this way the wisdom of God distinguishes itself from the wisdom of men, and treats us in a manner as different from the treatment which we receive from man's wisdom, as these two wisdoms are different from each other.
The eareful attention of the congregation is now solicited to an illustration of what we have already suggested, which we shall find in the conduct of our blessed Saviour, in his treatment of unbelievers.-The Jewish commonwealth, to whom Jesus was sent, was in a state of darkness and unbelief, when he commenced his ministry among them. The first important fact which was necessary to be believed by the people, and to convince them of which he first laboured, was, that he was a teacher sent of God. To induce the people to a belief of this fact, Jesus did not proceed as many teachers have done, even in our times. We are often told, in a very solemn manner, by teachers employed by human wisdom and human authority, that God has sent them; and we have the authority of their most positive declarations to support the assertion. There are many weak minds, persons of delicate nerves, who, beholding the solemn visage of the preacher, and hearing the grave, deep toned modulation of his voice, yield at once to the truth of the assertion, and are thereby prepared to receive every thing he utters as coming from the authority of heaven. So did not Jesus. He never treated unbelievers in this way; nor by such means did he attempt to gain the confidence.of the people in his divine commission,
To what did Jesus refer the people for the proof of the fact that God had sent him? Hear his words:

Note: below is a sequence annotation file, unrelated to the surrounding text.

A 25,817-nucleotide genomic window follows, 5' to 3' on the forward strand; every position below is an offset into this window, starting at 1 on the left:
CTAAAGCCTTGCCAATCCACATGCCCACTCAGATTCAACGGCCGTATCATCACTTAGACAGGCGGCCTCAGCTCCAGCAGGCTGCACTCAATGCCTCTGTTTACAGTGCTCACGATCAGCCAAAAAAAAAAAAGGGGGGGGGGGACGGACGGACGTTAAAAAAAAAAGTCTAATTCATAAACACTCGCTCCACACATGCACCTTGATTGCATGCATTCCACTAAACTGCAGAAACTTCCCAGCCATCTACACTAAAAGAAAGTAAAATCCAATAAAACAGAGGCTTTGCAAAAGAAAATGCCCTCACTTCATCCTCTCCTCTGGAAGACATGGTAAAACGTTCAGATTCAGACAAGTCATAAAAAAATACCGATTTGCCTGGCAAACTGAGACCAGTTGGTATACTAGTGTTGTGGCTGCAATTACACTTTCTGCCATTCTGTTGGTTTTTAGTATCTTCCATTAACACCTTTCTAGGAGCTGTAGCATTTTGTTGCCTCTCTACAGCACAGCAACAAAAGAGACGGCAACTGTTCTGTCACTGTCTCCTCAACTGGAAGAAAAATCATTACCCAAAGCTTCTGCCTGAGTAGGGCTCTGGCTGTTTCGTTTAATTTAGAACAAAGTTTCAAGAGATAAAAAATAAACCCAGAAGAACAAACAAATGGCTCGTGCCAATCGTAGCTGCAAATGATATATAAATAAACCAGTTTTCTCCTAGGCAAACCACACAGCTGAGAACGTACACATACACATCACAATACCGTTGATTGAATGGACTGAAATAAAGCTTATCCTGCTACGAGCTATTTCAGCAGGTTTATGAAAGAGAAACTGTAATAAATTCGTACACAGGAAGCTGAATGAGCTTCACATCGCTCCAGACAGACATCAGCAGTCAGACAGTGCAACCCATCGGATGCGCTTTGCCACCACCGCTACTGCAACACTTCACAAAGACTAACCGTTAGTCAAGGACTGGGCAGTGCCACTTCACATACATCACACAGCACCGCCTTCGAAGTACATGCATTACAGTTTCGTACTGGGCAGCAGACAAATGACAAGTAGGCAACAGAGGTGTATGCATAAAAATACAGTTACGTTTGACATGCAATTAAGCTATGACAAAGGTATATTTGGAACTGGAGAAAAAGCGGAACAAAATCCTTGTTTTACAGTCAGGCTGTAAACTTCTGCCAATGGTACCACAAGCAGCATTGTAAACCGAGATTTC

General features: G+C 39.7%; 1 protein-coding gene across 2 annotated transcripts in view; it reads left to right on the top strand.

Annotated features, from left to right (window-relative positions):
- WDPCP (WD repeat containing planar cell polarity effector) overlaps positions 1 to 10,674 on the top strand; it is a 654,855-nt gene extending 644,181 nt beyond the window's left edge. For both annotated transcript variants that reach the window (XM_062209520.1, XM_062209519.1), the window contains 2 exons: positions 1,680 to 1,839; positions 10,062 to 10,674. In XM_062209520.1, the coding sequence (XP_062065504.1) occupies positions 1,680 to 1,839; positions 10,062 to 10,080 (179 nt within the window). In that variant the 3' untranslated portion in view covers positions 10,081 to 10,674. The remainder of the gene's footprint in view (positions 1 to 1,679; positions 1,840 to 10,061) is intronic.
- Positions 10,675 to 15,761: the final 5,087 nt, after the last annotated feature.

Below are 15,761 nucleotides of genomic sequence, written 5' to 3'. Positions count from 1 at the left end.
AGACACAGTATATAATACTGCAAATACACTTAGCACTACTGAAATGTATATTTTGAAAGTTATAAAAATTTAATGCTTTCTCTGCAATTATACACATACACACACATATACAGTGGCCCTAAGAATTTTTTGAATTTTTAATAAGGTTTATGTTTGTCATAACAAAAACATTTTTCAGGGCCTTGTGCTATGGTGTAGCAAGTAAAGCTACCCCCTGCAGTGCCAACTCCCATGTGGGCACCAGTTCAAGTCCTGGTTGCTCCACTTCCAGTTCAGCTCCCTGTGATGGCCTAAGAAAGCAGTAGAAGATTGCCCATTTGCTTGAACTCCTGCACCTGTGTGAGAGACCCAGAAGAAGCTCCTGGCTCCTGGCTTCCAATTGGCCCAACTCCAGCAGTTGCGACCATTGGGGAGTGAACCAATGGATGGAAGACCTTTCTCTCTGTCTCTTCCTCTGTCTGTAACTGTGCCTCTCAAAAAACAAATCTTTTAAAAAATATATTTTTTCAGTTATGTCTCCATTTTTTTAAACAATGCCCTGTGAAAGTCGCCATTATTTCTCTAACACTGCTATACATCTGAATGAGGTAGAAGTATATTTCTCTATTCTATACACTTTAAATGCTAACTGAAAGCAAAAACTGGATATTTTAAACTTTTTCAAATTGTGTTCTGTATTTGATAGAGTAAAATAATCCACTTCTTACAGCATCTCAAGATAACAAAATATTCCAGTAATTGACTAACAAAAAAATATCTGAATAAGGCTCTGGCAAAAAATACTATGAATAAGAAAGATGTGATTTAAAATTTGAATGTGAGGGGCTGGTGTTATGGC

"The works which I do in my Father's name, they ! bear witness of me." The miracles which Jesus wrought, were of such a nature and character as could not be mistaken. The physical senses took cognizance of them, and were not in the least liable in to be deceived. Had Jesus attempted to impose on the people by any works or performances of an occult nature; or had he endeavoured to persuade the people to receive him as a divine teacher by subtle arts and learned arguments, the case would have been widely different; and if he had succeeded to any extent, yet would he thereby have laid no solid foundation on which he could have built a church, that could not have been overthrown even by the same kind of impositions. But the evidences on which he rested to prove that he was a teacher divinely commissioned, were of such an astonishing character, so open to the inspection of all classes of the people, and under the eyes and inspection of his inveterate enemies, that they must violate the testimony of their senses in order to withhold belief.If Jesus had pretended to heal the sick, and had not actually done it, he would have been immediately detected; if he had pretended to give sight to the blind, and had not done it, he would have ruined his own character in less than three months; if he had pretended to raise the dead, and had not performed such a miracle, he would not have had his life spared, nor would he have deserved to live. Respecting such works no deception could have been practised. If he had not done these things, the people could not have believed that he did.
You recollect that Nicodemus came to Jesus by night, evidently to communicate to him the fact,